The ride is decently damped, but this isn’t your dad’s Continental. Even with its fancy Lincoln Drive Control adaptive suspension that lets you choose from three ride settings (Comfort, Normal and Sport), the MKC is pretty firm overall, and less plush than some buyers might expect from this brand. In addition, I thought it got a bit unsettled at times. On a good note, I found the MKC’s cornering crisper than expected and quite confident, although the steering feel isn’t very sporty and there’s noticeable body lean. With all the good things said, it’s still not a very agile vehicle. It’s too bad, because the Escape this vehicle is based on is a sharp-handling crossover, but it feels like something was lost in the translation to a Lincoln.
I wouldn’t normally get too excited about the brakes on a compact crossover but the MKC’s are outstanding. Powerful and easy to modulate. Overall, we found the vehicle to be quiet, with just a bit of road noise coming through to the cabin on certain surfaces, which is most likely a tire issue. But the cabin is well-dampened from engine, wind and most road noise. The view out out of the front and sides is great, but rear and shoulder checking visibility is downright awful.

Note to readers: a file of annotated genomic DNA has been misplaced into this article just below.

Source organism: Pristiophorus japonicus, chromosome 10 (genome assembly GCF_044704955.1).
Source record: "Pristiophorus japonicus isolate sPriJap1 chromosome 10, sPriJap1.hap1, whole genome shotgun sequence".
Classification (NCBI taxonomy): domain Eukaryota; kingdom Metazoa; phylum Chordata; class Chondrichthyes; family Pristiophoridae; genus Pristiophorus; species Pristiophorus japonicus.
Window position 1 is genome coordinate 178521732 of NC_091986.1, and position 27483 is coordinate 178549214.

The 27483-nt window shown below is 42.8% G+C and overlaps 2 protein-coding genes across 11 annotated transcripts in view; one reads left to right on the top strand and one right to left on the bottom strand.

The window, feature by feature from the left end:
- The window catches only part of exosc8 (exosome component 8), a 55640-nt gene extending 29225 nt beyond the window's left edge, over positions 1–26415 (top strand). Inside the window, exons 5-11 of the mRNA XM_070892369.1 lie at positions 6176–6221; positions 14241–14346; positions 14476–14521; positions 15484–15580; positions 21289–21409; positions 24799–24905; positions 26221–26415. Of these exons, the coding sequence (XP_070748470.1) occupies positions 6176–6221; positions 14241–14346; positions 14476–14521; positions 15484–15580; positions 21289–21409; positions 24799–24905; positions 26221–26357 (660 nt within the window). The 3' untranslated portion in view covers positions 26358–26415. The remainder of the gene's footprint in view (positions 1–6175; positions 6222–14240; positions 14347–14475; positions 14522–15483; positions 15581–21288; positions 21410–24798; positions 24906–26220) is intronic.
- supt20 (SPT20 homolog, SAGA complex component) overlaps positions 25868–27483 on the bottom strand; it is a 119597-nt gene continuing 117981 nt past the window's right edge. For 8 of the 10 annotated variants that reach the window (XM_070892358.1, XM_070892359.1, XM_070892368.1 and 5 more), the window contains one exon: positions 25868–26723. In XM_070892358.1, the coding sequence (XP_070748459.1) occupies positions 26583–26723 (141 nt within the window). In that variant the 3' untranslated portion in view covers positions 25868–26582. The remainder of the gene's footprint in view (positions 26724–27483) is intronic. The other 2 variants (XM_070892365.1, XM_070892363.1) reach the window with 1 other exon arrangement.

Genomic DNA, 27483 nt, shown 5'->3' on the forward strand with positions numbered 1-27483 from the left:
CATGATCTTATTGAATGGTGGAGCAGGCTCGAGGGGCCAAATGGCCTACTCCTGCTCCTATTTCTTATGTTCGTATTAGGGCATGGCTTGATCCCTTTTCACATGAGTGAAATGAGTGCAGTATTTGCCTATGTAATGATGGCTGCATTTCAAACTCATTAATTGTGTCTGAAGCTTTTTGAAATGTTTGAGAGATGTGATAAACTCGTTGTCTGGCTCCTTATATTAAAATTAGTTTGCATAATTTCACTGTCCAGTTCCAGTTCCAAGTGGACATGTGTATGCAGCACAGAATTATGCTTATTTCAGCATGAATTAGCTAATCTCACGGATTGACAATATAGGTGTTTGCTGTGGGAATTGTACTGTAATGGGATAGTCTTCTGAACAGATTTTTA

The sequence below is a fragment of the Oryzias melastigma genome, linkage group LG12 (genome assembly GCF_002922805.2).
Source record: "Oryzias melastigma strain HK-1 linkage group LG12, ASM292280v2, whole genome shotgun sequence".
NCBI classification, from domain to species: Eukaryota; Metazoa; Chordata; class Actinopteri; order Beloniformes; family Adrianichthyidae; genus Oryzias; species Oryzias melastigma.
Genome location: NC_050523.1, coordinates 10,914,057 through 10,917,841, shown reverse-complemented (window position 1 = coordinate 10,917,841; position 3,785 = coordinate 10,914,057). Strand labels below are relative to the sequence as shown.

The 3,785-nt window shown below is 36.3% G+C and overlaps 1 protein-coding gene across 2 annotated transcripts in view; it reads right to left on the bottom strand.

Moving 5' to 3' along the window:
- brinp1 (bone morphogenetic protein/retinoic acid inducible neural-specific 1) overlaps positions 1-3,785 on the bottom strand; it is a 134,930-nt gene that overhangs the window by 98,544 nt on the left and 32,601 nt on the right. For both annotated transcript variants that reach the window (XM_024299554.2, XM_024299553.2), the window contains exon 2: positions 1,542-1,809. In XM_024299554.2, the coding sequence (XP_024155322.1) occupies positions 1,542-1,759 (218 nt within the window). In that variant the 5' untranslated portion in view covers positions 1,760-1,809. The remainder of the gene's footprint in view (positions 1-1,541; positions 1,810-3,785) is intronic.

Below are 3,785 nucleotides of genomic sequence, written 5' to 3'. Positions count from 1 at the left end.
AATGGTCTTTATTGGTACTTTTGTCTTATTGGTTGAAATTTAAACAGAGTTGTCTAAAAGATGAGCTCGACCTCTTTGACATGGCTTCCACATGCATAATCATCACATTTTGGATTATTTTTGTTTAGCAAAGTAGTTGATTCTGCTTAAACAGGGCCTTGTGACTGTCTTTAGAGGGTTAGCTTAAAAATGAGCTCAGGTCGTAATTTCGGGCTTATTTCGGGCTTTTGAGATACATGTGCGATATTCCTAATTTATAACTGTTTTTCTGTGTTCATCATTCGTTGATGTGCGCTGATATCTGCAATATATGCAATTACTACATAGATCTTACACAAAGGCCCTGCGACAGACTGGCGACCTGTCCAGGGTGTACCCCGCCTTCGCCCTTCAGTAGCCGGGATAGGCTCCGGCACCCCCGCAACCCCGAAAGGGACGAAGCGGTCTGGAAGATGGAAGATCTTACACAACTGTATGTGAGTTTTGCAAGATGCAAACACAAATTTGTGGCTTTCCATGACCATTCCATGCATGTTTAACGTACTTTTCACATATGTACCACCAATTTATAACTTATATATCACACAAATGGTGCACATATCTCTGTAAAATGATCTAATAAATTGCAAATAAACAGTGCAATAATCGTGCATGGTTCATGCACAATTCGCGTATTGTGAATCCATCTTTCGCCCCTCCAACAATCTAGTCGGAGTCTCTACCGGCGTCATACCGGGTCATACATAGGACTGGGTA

Roads were dry so I didn’t get much opportunity to put the all-wheel drive system through its paces – it remained unobtrusive for the most part.
While it’s a nice, cohesive package, the MKC doesn’t exude the sportiness you might expect from its looks. The vehicle, as a whole, is well-sorted, in my opinion – with a few quirks and a few shortcomings that will make it a tough sell at this price – especially in light of the competition.
WAF (Wife Acceptance Factor) was quite high. She said it was “very nice” and gave high marks to the seats for their comfort, however she hated the push-button gear selector.
Small luxury crossovers are a big deal these days. If you’re cross-shopping the MKC, you’ll probably also be looking at the Acura RDX, Audi Q5, BMW X3, Lexus NX and the Mercedes GLK. While the MKC is certainly not inexpensive, it generally comes in a few grand less than the competition. And while it doesn’t enjoy the cachet of those brands, especially the German ones, the MKC is a well-done crossover and certainly a step in the right direction for Lincoln.
Disclosure: Vehicle was provided by Lincoln Canada.